Levitated micro-accelerometer.

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Description

The objective is a significant advancement in the state-of-the-art of accelerometer design for tactical grade (or better) applications. The design goals are <1 milli-G bias stability across environments and $200 cost. This quantum leap in performance improvement and cost reduction can only be achieved by a radical new approach, not incremental improvements to existing concepts. This novel levitated closed-loop accelerometer is implemented as a hybrid micromachine. The hybrid approach frees the designer from the limitations of any given monolithic process and dramatically expands the available design space. The design can be tailored to the dynamic range, resolution, bandwidth, and environmental ... continued below

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25 p.

Creation Information

Warne, Larry Kevin; Schmidt, Carrie Frances; Peterson, Kenneth Allen; Kravitz, Stanley H.; Renn, Rosemarie A.; Peter, Frank J. et al. June 1, 2004.

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Description

The objective is a significant advancement in the state-of-the-art of accelerometer design for tactical grade (or better) applications. The design goals are <1 milli-G bias stability across environments and $200 cost. This quantum leap in performance improvement and cost reduction can only be achieved by a radical new approach, not incremental improvements to existing concepts. This novel levitated closed-loop accelerometer is implemented as a hybrid micromachine. The hybrid approach frees the designer from the limitations of any given monolithic process and dramatically expands the available design space. The design can be tailored to the dynamic range, resolution, bandwidth, and environmental requirements of the application while still preserving all of the benefits of monolithic MEMS fabrication - extreme precision, small size, low cost, and low power. An accelerometer was designed and prototype hardware was built, driving the successful development and refinement of several 'never been done before' fabrication processes. Many of these process developments are commercially valuable and are key enablers for the realization of a wide variety of useful micro-devices. While controlled levitation of a proof mass has yet to be realized, the overall design concept remains sound. This was clearly demonstrated by the stable and reliable closed-loop control of a proof mass at the test structure level. Furthermore, the hybrid MEMS implementation is the most promising approach for achieving the ambitious cost and performance targets. It is strongly recommended that Sandia remain committed to the original goal.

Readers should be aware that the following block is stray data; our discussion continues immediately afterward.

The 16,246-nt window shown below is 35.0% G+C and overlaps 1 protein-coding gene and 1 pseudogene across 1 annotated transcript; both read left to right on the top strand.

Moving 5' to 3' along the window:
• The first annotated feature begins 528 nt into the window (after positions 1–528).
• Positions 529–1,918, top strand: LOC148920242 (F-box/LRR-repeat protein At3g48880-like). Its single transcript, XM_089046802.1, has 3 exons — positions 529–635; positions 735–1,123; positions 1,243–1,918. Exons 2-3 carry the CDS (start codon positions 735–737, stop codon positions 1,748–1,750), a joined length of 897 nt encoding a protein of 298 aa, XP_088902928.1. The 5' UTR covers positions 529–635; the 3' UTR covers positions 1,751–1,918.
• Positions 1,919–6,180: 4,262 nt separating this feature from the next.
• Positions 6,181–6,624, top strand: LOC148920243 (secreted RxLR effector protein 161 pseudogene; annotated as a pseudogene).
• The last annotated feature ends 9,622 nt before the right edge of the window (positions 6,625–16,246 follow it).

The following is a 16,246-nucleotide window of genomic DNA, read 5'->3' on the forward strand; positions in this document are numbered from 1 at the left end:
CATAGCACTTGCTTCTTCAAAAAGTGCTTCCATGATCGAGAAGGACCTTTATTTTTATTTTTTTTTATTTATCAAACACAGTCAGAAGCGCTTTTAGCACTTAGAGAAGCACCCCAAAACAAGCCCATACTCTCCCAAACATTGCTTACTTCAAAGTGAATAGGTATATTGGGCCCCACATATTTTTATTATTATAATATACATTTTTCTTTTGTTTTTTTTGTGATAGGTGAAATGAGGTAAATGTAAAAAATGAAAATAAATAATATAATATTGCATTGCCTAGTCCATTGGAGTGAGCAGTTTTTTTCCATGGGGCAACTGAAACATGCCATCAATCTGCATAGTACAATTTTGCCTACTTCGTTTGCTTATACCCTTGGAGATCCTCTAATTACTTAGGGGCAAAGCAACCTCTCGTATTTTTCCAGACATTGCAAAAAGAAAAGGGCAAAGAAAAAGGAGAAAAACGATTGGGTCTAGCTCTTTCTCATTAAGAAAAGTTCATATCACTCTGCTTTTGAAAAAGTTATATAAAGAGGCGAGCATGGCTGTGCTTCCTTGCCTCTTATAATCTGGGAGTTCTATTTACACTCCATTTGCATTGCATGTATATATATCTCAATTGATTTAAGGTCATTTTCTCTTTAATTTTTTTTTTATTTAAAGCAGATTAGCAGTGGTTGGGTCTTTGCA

Physical Description

25 p.

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  • Report No.: SAND2004-2284
  • Grant Number: AC04-94AL85000
  • DOI: 10.2172/919151 | External Link
  • Office of Scientific & Technical Information Report Number: 919151
  • Archival Resource Key: ark:/67531/metadc890472

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Office of Scientific & Technical Information Technical Reports

Reports, articles and other documents harvested from the Office of Scientific and Technical Information.

Office of Scientific and Technical Information (OSTI) is the Department of Energy (DOE) office that collects, preserves, and disseminates DOE-sponsored research and development (R&D) results that are the outcomes of R&D projects or other funded activities at DOE labs and facilities nationwide and grantees at universities and other institutions.

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Creation Date

  • June 1, 2004

Added to The UNT Digital Library

  • Sept. 22, 2016, 2:13 a.m.

Description Last Updated

  • Dec. 7, 2016, 4:31 p.m.

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Warne, Larry Kevin; Schmidt, Carrie Frances; Peterson, Kenneth Allen; Kravitz, Stanley H.; Renn, Rosemarie A.; Peter, Frank J. et al. Levitated micro-accelerometer., report, June 1, 2004; United States. (digital.library.unt.edu/ark:/67531/metadc890472/: accessed January 20, 2018), University of North Texas Libraries, Digital Library, digital.library.unt.edu; crediting UNT Libraries Government Documents Department.